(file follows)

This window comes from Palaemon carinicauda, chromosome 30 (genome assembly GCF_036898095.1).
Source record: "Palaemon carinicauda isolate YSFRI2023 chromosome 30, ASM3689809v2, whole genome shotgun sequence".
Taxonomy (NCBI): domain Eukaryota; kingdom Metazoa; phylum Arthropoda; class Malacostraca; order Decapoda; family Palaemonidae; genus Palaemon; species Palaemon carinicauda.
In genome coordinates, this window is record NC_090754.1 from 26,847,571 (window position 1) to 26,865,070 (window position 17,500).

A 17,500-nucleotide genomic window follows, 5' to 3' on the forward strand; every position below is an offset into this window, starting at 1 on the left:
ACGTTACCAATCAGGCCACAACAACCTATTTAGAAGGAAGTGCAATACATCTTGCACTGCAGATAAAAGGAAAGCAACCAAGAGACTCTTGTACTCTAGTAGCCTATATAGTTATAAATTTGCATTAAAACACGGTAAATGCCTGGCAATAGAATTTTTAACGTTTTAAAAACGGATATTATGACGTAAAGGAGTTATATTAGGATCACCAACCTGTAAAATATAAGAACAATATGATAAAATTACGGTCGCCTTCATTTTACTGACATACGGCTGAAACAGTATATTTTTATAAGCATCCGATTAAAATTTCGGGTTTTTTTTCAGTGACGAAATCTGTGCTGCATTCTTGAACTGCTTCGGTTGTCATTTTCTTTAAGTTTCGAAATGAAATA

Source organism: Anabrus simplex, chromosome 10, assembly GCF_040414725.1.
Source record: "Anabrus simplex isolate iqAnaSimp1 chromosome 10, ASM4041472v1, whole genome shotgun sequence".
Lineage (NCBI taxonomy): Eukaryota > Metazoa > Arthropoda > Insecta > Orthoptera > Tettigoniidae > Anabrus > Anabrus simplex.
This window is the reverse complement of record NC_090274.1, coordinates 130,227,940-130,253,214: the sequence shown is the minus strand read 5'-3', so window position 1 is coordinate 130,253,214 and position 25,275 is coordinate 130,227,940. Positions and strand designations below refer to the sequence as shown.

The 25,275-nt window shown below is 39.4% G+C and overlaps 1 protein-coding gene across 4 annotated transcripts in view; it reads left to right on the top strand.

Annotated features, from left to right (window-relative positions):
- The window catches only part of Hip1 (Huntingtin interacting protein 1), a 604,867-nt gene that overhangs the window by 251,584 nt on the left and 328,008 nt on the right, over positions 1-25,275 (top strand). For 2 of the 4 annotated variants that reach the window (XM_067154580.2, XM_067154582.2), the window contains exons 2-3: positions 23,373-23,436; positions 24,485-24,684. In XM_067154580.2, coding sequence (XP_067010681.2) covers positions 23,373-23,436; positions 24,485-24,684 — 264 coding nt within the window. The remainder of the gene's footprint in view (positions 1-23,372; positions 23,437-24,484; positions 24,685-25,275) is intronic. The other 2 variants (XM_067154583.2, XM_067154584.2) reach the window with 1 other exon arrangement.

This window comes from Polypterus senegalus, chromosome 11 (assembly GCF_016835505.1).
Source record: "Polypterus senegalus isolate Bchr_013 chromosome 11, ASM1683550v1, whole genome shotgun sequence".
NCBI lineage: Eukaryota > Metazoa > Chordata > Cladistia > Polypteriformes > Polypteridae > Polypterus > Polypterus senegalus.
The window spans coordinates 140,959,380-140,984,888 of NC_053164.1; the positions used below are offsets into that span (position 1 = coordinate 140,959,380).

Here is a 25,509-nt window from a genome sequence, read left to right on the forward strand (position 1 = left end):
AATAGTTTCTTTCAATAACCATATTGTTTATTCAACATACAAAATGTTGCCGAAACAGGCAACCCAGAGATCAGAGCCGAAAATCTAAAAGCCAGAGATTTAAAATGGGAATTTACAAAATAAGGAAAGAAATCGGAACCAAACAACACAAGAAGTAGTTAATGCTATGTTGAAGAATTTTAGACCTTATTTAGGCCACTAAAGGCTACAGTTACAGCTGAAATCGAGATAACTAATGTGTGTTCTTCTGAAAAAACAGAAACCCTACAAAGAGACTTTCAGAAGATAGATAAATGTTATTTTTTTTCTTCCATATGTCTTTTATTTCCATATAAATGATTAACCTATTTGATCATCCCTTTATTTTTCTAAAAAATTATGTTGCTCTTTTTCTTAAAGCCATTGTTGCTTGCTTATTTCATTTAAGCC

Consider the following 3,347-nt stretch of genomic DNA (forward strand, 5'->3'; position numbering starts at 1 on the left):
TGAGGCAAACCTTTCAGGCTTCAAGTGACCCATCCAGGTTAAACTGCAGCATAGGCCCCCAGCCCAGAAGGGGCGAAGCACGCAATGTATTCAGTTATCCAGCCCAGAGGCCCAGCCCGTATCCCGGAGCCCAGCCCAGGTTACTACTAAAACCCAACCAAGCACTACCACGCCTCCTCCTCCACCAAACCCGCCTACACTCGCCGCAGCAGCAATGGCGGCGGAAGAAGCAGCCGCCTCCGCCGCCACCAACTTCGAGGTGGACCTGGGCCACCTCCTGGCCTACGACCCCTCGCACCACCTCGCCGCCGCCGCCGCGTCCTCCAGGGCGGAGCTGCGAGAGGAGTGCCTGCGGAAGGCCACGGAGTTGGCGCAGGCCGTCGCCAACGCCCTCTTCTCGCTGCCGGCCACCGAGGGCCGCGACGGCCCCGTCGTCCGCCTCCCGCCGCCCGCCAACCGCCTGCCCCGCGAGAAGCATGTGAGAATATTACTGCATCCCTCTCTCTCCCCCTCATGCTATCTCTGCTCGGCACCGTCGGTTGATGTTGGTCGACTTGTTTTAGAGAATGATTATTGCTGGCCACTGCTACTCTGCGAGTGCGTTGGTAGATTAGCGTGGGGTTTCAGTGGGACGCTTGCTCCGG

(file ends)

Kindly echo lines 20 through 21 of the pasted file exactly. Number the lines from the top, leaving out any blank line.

Consider the following 3,347-nt stretch of genomic DNA (forward strand, 5'->3'; position numbering starts at 1 on the left):
TGAGGCAAACCTTTCAGGCTTCAAGTGACCCATCCAGGTTAAACTGCAGCATAGGCCCCCAGCCCAGAAGGGGCGAAGCACGCAATGTATTCAGTTATCCAGCCCAGAGGCCCAGCCCGTATCCCGGAGCCCAGCCCAGGTTACTACTAAAACCCAACCAAGCACTACCACGCCTCCTCCTCCACCAAACCCGCCTACACTCGCCGCAGCAGCAATGGCGGCGGAAGAAGCAGCCGCCTCCGCCGCCACCAACTTCGAGGTGGACCTGGGCCACCTCCTGGCCTACGACCCCTCGCACCACCTCGCCGCCGCCGCCGCGTCCTCCAGGGCGGAGCTGCGAGAGGAGTGCCTGCGGAAGGCCACGGAGTTGGCGCAGGCCGTCGCCAACGCCCTCTTCTCGCTGCCGGCCACCGAGGGCCGCGACGGCCCCGTCGTCCGCCTCCCGCCGCCCGCCAACCGCCTGCCCCGCGAGAAGCATGTGAGAATATTACTGCATCCCTCTCTCTCCCCCTCATGCTATCTCTGCTCGGCACCGTCGGTTGATGTTGGTCGACTTGTTTTAGAGAATGATTATTGCTGGCCACTGCTACTCTGCGAGTGCGTTGGTAGATTAGCGTGGGGTTTCAGTGGGACGCTTGCTCCGG